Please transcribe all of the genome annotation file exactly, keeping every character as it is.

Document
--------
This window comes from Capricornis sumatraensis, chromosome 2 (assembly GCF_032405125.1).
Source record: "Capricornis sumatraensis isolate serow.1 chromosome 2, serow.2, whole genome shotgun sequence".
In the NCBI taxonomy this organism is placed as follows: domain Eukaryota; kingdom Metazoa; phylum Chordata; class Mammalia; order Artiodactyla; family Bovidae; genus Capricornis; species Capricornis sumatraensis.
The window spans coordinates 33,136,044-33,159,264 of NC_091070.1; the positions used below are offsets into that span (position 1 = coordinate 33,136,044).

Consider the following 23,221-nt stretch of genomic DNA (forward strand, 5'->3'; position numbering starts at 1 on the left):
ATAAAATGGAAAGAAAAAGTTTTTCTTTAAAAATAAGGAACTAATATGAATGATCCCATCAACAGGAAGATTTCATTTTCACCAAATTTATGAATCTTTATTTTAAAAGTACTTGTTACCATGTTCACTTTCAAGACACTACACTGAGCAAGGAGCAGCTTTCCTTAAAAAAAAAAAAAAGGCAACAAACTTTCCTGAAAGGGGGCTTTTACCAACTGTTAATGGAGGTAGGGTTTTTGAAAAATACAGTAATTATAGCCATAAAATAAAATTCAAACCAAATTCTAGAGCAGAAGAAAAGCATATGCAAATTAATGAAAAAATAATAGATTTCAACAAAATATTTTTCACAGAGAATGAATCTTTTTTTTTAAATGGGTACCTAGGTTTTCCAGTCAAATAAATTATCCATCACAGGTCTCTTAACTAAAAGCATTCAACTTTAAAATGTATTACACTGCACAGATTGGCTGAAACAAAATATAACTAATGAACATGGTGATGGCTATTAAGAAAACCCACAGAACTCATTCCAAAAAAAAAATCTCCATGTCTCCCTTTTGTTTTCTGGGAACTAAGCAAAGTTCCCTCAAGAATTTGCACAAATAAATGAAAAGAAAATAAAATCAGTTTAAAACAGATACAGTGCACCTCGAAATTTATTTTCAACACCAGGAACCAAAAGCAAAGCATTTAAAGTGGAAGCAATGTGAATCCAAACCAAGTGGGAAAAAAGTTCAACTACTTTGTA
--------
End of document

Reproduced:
This window comes from Capricornis sumatraensis, chromosome 2 (assembly GCF_032405125.1).
Source record: "Capricornis sumatraensis isolate serow.1 chromosome 2, serow.2, whole genome shotgun sequence".
In the NCBI taxonomy this organism is placed as follows: domain Eukaryota; kingdom Metazoa; phylum Chordata; class Mammalia; order Artiodactyla; family Bovidae; genus Capricornis; species Capricornis sumatraensis.
The window spans coordinates 33,136,044-33,159,264 of NC_091070.1; the positions used below are offsets into that span (position 1 = coordinate 33,136,044).

Consider the following 23,221-nt stretch of genomic DNA (forward strand, 5'->3'; position numbering starts at 1 on the left):
ATAAAATGGAAAGAAAAAGTTTTTCTTTAAAAATAAGGAACTAATATGAATGATCCCATCAACAGGAAGATTTCATTTTCACCAAATTTATGAATCTTTATTTTAAAAGTACTTGTTACCATGTTCACTTTCAAGACACTACACTGAGCAAGGAGCAGCTTTCCTTAAAAAAAAAAAAAAGGCAACAAACTTTCCTGAAAGGGGGCTTTTACCAACTGTTAATGGAGGTAGGGTTTTTGAAAAATACAGTAATTATAGCCATAAAATAAAATTCAAACCAAATTCTAGAGCAGAAGAAAAGCATATGCAAATTAATGAAAAAATAATAGATTTCAACAAAATATTTTTCACAGAGAATGAATCTTTTTTTTTAAATGGGTACCTAGGTTTTCCAGTCAAATAAATTATCCATCACAGGTCTCTTAACTAAAAGCATTCAACTTTAAAATGTATTACACTGCACAGATTGGCTGAAACAAAATATAACTAATGAACATGGTGATGGCTATTAAGAAAACCCACAGAACTCATTCCAAAAAAAAAATCTCCATGTCTCCCTTTTGTTTTCTGGGAACTAAGCAAAGTTCCCTCAAGAATTTGCACAAATAAATGAAAAGAAAATAAAATCAGTTTAAAACAGATACAGTGCACCTCGAAATTTATTTTCAACACCAGGAACCAAAAGCAAAGCATTTAAAGTGGAAGCAATGTGAATCCAAACCAAGTGGGAAAAAAGTTCAACTACTTTGTA